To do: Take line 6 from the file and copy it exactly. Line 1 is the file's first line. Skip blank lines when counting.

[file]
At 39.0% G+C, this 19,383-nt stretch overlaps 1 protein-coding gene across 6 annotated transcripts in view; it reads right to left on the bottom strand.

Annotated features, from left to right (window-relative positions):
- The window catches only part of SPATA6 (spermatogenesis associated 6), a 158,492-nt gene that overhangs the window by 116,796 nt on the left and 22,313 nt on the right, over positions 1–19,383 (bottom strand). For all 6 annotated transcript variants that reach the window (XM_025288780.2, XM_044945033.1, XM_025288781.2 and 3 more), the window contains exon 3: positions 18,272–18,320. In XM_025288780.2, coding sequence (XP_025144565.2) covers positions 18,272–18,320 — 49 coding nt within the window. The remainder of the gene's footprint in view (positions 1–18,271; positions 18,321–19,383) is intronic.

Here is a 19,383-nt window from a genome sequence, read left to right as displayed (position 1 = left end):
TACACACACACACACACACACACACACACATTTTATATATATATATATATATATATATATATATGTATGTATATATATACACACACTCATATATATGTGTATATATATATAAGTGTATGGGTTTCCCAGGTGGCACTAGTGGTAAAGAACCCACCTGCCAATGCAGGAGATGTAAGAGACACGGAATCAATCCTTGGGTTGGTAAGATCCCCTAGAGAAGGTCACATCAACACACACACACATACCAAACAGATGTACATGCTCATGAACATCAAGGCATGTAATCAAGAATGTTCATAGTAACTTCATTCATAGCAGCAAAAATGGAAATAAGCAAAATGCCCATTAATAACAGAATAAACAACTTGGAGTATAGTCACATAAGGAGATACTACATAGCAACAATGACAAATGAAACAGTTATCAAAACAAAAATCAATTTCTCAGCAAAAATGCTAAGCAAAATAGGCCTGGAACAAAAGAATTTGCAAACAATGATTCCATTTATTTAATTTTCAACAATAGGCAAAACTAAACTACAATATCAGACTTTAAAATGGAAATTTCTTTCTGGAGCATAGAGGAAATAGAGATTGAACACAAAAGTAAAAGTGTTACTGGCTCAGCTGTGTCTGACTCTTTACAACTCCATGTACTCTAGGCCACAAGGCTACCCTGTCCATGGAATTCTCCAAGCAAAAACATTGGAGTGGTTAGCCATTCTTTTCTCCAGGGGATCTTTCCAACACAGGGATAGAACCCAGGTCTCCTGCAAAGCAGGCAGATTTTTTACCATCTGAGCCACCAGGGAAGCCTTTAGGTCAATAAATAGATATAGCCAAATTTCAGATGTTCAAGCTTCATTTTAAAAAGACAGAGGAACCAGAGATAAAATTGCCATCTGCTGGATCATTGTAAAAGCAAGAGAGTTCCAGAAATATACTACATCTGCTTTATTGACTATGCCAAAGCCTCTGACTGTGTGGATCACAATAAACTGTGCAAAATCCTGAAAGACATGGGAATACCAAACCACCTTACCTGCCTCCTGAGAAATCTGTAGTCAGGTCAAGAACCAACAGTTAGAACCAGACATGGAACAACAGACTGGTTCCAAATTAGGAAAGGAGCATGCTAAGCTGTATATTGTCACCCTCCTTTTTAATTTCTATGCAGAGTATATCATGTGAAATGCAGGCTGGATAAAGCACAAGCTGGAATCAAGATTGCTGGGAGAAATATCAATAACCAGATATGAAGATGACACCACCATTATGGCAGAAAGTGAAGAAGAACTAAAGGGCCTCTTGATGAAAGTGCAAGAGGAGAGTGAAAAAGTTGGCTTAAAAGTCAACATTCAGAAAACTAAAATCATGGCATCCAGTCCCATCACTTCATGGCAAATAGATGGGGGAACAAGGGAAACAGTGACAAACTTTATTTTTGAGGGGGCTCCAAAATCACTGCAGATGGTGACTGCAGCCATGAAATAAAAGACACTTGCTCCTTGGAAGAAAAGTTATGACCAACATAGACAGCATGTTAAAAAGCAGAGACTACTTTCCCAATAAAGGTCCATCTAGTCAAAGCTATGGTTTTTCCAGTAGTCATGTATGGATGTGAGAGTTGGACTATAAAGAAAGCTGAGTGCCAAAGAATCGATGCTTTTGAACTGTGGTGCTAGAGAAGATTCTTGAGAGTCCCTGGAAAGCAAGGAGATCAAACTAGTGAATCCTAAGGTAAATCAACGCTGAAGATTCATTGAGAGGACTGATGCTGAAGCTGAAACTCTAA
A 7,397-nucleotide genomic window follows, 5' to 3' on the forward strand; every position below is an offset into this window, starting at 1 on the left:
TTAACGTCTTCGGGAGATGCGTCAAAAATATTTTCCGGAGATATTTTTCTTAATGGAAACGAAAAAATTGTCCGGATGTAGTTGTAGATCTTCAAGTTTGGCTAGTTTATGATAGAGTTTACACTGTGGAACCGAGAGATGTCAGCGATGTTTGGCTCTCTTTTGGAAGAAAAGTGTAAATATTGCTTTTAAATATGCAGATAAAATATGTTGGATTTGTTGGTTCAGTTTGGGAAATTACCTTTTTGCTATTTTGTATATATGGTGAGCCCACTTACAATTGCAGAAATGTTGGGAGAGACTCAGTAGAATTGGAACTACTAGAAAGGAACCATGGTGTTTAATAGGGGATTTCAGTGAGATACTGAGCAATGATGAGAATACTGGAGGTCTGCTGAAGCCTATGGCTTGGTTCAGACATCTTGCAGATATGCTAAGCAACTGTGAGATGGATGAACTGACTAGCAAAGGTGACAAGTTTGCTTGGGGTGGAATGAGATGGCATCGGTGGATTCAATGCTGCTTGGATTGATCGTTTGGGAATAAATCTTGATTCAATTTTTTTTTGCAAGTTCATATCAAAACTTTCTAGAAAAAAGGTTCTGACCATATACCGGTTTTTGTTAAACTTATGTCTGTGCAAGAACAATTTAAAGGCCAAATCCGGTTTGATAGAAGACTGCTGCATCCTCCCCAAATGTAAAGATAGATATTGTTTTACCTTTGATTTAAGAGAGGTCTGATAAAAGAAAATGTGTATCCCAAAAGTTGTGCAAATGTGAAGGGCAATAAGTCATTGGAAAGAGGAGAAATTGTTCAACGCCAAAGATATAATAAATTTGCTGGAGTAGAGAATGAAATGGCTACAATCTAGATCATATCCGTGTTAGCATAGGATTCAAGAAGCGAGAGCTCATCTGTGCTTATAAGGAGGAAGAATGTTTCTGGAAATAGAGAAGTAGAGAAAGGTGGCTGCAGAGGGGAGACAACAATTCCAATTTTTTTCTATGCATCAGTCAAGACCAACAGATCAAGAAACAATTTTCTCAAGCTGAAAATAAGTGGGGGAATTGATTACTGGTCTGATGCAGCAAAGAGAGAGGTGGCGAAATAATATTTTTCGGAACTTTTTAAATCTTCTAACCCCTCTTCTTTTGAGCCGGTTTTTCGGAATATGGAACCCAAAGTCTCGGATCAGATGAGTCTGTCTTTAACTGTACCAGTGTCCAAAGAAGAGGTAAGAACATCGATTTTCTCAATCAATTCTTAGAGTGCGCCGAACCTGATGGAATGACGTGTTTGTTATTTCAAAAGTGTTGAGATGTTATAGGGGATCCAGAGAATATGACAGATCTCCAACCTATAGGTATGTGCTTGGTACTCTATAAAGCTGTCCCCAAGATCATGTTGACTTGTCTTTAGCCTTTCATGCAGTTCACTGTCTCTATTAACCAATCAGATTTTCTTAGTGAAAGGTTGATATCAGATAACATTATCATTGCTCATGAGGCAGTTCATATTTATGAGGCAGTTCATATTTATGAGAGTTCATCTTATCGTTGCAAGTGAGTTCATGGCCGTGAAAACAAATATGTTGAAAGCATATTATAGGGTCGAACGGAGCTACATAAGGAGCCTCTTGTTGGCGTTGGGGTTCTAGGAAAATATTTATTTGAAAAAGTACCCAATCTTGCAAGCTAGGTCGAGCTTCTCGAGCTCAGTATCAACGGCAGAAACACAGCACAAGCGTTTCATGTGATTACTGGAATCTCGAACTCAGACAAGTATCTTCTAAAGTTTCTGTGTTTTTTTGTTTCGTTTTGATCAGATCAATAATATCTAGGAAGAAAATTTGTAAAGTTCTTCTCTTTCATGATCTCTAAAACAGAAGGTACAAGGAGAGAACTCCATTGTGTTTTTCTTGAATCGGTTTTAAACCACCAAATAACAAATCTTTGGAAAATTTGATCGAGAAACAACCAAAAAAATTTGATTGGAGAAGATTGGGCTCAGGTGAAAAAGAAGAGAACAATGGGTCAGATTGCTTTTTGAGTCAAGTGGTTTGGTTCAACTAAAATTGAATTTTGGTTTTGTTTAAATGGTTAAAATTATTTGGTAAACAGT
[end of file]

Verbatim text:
A 7,397-nucleotide genomic window follows, 5' to 3' on the forward strand; every position below is an offset into this window, starting at 1 on the left: